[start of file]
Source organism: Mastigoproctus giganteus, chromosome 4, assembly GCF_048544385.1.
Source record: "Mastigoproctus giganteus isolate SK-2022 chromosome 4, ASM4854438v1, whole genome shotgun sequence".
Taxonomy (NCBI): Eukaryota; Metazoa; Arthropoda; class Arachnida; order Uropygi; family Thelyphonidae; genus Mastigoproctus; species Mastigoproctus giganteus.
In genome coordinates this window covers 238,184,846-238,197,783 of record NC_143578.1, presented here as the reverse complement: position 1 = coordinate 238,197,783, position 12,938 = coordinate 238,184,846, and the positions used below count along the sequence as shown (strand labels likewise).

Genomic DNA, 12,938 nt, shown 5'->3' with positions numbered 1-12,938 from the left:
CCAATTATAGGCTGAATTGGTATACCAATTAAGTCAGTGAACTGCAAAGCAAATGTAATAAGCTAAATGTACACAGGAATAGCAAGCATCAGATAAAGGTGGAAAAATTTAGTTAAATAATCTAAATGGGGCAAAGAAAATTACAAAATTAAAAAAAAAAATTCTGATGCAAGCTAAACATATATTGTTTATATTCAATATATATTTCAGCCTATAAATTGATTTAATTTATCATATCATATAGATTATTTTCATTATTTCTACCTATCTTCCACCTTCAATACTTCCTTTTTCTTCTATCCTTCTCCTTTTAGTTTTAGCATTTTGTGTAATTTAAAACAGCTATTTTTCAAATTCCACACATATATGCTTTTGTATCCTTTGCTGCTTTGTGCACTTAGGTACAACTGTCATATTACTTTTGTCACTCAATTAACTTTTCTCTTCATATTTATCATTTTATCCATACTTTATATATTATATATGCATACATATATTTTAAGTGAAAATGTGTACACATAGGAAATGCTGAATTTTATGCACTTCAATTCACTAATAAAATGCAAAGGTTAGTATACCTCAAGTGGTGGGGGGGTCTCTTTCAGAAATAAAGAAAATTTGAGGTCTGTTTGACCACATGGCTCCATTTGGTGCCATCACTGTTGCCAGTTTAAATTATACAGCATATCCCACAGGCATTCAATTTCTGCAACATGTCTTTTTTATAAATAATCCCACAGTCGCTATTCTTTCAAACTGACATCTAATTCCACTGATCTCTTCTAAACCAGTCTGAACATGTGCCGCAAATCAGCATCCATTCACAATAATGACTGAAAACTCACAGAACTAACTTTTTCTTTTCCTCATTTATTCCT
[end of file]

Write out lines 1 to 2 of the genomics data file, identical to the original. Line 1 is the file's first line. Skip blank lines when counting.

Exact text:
Source organism: Mastigoproctus giganteus, chromosome 4, assembly GCF_048544385.1.
Source record: "Mastigoproctus giganteus isolate SK-2022 chromosome 4, ASM4854438v1, whole genome shotgun sequence".